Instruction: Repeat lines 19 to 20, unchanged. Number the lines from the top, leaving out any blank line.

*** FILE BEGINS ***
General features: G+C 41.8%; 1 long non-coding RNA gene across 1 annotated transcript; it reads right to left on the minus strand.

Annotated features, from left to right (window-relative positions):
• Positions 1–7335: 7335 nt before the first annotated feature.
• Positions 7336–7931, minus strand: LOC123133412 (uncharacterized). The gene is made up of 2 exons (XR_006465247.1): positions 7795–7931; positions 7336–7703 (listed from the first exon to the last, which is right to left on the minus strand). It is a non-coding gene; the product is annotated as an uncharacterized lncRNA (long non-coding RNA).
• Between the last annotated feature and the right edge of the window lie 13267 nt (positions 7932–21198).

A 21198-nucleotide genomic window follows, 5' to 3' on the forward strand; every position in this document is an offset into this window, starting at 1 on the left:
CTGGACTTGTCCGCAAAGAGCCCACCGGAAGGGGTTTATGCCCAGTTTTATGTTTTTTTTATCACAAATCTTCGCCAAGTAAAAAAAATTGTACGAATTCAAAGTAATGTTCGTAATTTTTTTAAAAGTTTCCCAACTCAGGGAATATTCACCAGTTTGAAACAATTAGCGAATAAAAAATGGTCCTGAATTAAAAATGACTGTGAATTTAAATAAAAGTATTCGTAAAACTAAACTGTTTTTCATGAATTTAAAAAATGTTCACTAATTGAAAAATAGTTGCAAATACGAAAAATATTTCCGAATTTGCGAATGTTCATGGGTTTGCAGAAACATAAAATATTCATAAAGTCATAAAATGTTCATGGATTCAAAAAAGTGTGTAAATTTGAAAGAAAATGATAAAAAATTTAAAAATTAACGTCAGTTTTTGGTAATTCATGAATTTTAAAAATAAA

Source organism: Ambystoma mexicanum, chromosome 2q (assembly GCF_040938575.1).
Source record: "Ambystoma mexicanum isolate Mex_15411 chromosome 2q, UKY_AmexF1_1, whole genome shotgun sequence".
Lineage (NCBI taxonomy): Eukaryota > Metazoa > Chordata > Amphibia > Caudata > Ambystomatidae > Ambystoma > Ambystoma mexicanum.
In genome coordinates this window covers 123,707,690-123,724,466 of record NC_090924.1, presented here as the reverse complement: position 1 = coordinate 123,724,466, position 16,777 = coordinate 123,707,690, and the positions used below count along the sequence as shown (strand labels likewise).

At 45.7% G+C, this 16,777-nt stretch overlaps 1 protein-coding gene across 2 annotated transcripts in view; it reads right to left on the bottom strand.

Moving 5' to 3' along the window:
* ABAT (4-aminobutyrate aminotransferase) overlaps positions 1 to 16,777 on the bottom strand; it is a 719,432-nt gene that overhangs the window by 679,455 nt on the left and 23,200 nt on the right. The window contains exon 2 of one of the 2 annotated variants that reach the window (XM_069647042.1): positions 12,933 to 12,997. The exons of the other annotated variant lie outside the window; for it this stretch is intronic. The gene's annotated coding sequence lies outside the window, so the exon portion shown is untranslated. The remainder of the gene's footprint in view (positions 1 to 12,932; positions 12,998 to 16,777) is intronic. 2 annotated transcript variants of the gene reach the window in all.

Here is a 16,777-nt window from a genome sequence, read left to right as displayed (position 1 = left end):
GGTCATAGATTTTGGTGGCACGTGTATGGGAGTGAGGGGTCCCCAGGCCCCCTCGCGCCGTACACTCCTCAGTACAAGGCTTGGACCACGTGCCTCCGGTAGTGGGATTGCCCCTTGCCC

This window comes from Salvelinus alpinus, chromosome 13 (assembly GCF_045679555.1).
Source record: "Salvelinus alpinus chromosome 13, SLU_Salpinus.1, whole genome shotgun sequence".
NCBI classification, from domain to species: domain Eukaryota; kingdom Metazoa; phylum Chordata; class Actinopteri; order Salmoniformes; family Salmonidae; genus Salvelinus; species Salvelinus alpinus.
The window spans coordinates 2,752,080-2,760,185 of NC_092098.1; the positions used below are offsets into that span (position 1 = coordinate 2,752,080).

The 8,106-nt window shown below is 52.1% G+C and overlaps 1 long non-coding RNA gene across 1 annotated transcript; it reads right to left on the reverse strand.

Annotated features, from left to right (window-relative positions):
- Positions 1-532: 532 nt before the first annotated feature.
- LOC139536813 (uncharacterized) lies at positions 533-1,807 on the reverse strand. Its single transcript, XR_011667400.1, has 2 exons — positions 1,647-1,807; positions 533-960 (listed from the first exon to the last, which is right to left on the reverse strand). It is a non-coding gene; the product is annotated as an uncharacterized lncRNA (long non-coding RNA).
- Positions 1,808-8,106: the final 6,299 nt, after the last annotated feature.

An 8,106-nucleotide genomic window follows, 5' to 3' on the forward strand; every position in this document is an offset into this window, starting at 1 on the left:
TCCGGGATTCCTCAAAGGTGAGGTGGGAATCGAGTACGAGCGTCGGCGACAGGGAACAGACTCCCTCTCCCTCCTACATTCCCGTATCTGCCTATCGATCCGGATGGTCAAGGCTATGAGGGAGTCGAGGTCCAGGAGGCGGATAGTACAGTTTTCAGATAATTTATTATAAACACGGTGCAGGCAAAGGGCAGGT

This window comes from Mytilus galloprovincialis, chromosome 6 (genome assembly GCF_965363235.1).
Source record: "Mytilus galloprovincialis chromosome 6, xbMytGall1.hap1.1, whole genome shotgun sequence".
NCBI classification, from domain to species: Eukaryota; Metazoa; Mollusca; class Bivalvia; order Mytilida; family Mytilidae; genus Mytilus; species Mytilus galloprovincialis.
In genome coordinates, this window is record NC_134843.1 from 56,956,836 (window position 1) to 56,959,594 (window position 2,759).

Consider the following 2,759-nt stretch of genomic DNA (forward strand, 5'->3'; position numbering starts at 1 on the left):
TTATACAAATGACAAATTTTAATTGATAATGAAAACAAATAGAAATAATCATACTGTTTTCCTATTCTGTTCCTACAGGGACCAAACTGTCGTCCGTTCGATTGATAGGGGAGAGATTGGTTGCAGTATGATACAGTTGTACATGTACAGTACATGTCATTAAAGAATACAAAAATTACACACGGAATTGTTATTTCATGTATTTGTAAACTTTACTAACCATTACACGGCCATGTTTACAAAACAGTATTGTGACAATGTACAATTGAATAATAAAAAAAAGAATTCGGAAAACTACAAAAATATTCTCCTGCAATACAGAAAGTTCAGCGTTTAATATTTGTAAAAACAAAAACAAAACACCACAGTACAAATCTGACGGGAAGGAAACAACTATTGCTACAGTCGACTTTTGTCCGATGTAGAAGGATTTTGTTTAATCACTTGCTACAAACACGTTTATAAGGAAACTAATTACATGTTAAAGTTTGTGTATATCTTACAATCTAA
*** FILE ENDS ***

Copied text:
NCBI classification, from domain to species: domain Eukaryota; kingdom Metazoa; phylum Chordata; class Actinopteri; order Salmoniformes; family Salmonidae; genus Salvelinus; species Salvelinus alpinus.
The window spans coordinates 2,752,080-2,760,185 of NC_092098.1; the positions used below are offsets into that span (position 1 = coordinate 2,752,080).